Internet access is not however free-of-charge. At some point you pay your phone company, or portion of your cable TV fees, to access the internet and they in turn pay for access to national backbones and international connections and networks. (although there may still be some ISPs offering free connecitivity based upon advertising revenue, and as a fee-paying-student, your university may see fit to include internet access).

As the owner of a web site server , hosting web sites, you have to pay for the number of physical lines, the IP addresses and the bandwidth demand coming to and from you. As mentioned in the last paragraph, because there is some degree of horse trading to establish cheap routes within the internet, sometimes your data will be seemingly slow from all web sites in the USA for example, because your national phone company is not paying for larger bandwidth on the fastest route at that point in time, and is diverting you a cheaper, slower route.

In 2009 the advertising revenue spent on the internet in the USA and UK surpassed that spent on traditional media like newspapers and the TV 1 2 3 . If you also factor in that many companies of course use their web address and get free listings on google, then effort, spend and traffic is now vastly flipped over to the internet for many brands, shopping experiences, holiday purchases and of course the huge volume of business-to-business marketing. The evolution of brands who are virtually exclusive to the internet, like Google, Yahoo, Amazon, Facebook and Twitter is worth an entire book and there probably are many good bloggs of course to locate on this topic. However that this media space and these brands command so much economic power is concerning to some commentators and threatening to owners of traditional pay-to-read/view media.

links/ references:

1. http://www.guardian.co.uk/media/2009/sep/30/internet-biggest-uk-advertising-sector
2. http://www.socialtimes.com/2010/12/online-overtakes-newspaper-ad-revenue-so-does-google/
3. http://business.timesonline.co.uk/tol/business/industry_sectors/media/article2767087.ece

What's the difference, or relationship between the World Wide Web (www) and the Internet ?

..more to be written accurately here The World Wide Web was the area on the internet set up for and allowed to use http " hyper text transfer protocol", ie web site traffic. So originally it was defined IP servers and routers which when a "www" request was sent from your browser, your communication would be channeled through. Now this term is somewhat redundant as this "www" is the majority of public internet traffic, if you exclude e-mail. All internet routers accept and handle http traffic now and for a long time have done, and almost any IP address can host an http web site , in western countries at least.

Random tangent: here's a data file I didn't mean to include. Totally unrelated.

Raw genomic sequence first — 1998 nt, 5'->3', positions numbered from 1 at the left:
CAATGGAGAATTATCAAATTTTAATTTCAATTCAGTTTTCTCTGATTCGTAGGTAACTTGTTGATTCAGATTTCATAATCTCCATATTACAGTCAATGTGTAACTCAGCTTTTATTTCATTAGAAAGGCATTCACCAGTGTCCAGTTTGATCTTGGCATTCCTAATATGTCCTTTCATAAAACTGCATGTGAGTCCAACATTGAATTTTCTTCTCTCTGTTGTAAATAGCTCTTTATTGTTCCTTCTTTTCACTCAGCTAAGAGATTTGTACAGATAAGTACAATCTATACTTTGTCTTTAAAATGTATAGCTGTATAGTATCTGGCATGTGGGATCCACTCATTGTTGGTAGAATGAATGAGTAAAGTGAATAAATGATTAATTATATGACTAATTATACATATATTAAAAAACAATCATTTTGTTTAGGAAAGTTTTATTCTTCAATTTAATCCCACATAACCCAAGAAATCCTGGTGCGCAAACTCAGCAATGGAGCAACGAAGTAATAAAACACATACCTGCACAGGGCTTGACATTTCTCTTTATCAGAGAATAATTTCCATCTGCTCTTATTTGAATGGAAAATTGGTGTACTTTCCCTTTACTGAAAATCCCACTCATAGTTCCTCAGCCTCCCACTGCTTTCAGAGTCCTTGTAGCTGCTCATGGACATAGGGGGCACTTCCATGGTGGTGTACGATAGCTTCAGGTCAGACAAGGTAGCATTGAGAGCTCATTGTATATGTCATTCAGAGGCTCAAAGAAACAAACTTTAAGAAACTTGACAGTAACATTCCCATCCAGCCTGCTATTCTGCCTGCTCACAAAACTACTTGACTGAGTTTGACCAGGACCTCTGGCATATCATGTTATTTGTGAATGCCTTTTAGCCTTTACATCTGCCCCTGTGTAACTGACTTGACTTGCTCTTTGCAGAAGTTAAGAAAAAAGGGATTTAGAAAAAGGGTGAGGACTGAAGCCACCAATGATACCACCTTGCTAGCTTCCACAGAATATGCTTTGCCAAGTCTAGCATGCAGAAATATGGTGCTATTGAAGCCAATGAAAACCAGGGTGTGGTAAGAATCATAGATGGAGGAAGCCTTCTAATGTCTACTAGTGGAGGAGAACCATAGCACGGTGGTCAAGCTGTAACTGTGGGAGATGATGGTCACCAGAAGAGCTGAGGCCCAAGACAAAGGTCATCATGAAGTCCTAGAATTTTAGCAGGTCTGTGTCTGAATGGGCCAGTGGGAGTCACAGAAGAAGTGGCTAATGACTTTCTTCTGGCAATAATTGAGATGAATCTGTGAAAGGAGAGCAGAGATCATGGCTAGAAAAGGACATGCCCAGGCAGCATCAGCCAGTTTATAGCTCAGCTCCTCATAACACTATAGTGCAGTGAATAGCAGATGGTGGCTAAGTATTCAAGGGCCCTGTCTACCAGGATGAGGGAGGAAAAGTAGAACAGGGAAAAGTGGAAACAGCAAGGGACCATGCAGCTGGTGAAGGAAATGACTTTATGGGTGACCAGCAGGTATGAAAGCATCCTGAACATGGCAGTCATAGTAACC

"www2" was an odd colaboration...more to be written accurately here

Principles of Internet Protocol and Web Communication

"Hello, Operator?"

How do we know we are on the world wide web and how do computers know to connect to web sites or send e-mail? An analogy we will revisit is that of either an individual householder or one company trying to contact another company in the nineteen forties:

In those old days, to start a call you had to dial a simple number to get to your first manual operator: you could then either ask for a telephone number in a town to be dialled to, or ask for directory enquiries if you knew the name but not the number of the company. We will see that this exact analogy happens today with your computer contacting the DNS computer in your area or country, to ask where a web page called "www. xyz.com" is and what its number is.

In the 1940s, you would be lucky maybe and be connected with just one more operator on the public network before you reached the company's own phone exchange, but in the internet there are often dozens of exchanges between you and the host computer, and worse than that, these change between "calls" and even during calls! Luckily this all happens automatically and with a rather unbelievable high level of accuracy, usually ensuring a seamless flow of information with only tiny delays.

International calls way-back-when, may have been somewhat torturous to get connection, and some were restricted by the governments, like to and from the USSR. International operators would have to speak to each other before you got connected, adding delays. Luckily the internet uses universal languages though between computers to automate all of this, but there are still some restrictions placed on connectivity, in China for example, and to undesirable web sites for those dialling outside of Norway for example.